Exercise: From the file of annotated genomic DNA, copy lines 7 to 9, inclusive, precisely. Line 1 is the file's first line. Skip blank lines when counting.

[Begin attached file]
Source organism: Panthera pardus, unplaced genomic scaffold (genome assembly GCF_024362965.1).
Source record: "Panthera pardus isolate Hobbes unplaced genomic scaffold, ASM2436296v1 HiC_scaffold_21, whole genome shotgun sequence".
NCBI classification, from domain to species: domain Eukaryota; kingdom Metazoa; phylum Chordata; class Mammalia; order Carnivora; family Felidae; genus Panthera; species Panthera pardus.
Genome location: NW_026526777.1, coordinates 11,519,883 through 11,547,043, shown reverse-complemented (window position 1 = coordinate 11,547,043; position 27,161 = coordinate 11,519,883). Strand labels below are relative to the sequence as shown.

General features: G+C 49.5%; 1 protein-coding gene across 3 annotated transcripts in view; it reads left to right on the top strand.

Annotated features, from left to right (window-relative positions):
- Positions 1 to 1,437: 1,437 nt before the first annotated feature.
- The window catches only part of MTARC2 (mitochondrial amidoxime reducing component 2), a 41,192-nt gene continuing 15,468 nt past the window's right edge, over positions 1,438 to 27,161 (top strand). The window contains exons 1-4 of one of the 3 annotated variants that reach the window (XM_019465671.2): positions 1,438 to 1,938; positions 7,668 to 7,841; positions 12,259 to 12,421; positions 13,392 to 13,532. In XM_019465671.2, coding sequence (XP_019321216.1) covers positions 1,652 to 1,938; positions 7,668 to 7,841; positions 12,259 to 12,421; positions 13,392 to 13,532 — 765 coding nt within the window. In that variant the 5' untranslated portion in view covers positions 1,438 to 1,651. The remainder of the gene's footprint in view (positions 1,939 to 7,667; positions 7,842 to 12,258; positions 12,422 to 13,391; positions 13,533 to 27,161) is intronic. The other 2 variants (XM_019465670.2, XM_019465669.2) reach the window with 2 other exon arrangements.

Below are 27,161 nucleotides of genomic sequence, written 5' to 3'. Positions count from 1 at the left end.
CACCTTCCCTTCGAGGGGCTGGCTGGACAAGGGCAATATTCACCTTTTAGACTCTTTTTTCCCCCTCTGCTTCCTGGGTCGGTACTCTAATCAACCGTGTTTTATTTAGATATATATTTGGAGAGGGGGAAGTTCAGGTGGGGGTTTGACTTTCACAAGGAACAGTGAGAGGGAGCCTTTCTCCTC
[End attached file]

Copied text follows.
- Positions 1 to 1,437: 1,437 nt before the first annotated feature.
- The window catches only part of MTARC2 (mitochondrial amidoxime reducing component 2), a 41,192-nt gene continuing 15,468 nt past the window's right edge, over positions 1,438 to 27,161 (top strand). The window contains exons 1-4 of one of the 3 annotated variants that reach the window (XM_019465671.2): positions 1,438 to 1,938; positions 7,668 to 7,841; positions 12,259 to 12,421; positions 13,392 to 13,532. In XM_019465671.2, coding sequence (XP_019321216.1) covers positions 1,652 to 1,938; positions 7,668 to 7,841; positions 12,259 to 12,421; positions 13,392 to 13,532 — 765 coding nt within the window. In that variant the 5' untranslated portion in view covers positions 1,438 to 1,651. The remainder of the gene's footprint in view (positions 1,939 to 7,667; positions 7,842 to 12,258; positions 12,422 to 13,391; positions 13,533 to 27,161) is intronic. The other 2 variants (XM_019465670.2, XM_019465669.2) reach the window with 2 other exon arrangements.

Below are 27,161 nucleotides of genomic sequence, written 5' to 3'. Positions count from 1 at the left end.